I can feel where these people are coming from, because emotionally I'm one of them. I pine for the good old days when I was small. I had everything I wanted except freedom. My parents could afford to give me what I wanted. I had no responsibilities. Now it's pressure, pressure, pressure. My family is chronically cash strapped. I know that I can never again have what I used to have and it hurts. If I could go back in time... I would.
@40 - Why does that bother you?

I'm jumping on the money train here, also. What would have been considered a comfortable salary for daddy to bring home to the wife and kids (in terms of where it puts me in economic rankings - about the top 25% nationally) many years ago has bought me a small condo in a barely-safe neighborhood with crappy schools, adequate but not overly generous investments in my emergency funds and retirement savings, and just making the balance work when my student loans are thrown in. I'm not hurting, really, but it would be next to impossible to raise a family on my income alone.

If you added another person with about the same salary, we could still only afford either a slightly bigger condo in a slightly better neighborhood, or a small house in the same crappy-yet-developing neighborhood. Being the silly economist I am, I know that it would actually cost me more to live in the suburbs (and that was without calculating the cost of extra hours of daycare while we commuted to/from work, and the higher utility bills from a bigger home...I only did the analysis "all other things being equal"). One may argue that I live in a rather expensive area (DC), and that's true, but my salary for the same job would be cut by at least 1/3 if I went back to my birthland of the Midwest (just out of school I looked for jobs everywhere, and the salary actually did reflect the cost of living almost perfectly, and there were FAR fewer jobs available), meaning the same job would not buy me much more. In fact, having friends who still live in my hometown, a house barely adequate to raise a child in costs about the same as my condo did, so there's really no gain to be had (meh, maybe better schools).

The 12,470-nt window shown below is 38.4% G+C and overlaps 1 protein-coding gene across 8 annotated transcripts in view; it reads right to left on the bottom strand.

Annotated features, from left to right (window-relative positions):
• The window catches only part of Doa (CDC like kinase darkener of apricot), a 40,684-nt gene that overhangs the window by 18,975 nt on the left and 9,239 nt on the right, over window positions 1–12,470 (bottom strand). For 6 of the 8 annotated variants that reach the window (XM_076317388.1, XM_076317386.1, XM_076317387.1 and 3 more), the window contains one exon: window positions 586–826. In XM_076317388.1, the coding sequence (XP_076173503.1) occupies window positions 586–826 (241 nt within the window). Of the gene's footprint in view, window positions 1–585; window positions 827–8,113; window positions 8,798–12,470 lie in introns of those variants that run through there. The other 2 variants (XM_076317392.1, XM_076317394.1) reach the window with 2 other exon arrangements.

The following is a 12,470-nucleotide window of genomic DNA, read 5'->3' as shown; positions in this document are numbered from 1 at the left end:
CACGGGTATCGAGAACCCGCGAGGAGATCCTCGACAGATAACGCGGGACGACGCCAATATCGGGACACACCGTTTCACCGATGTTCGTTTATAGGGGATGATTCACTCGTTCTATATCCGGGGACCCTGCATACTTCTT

And I'm 29 with an MA and one of the rare good jobs available out there...most of my friends are much worse off (especially those that stayed in the "cheap" area I'm generally = no jobs). While it may be *fun* to live like this, it's totally a symptom of a crappy economy. However, as we get used to it, and the economy inevitably changes both around and because of us, it may become more of a choice.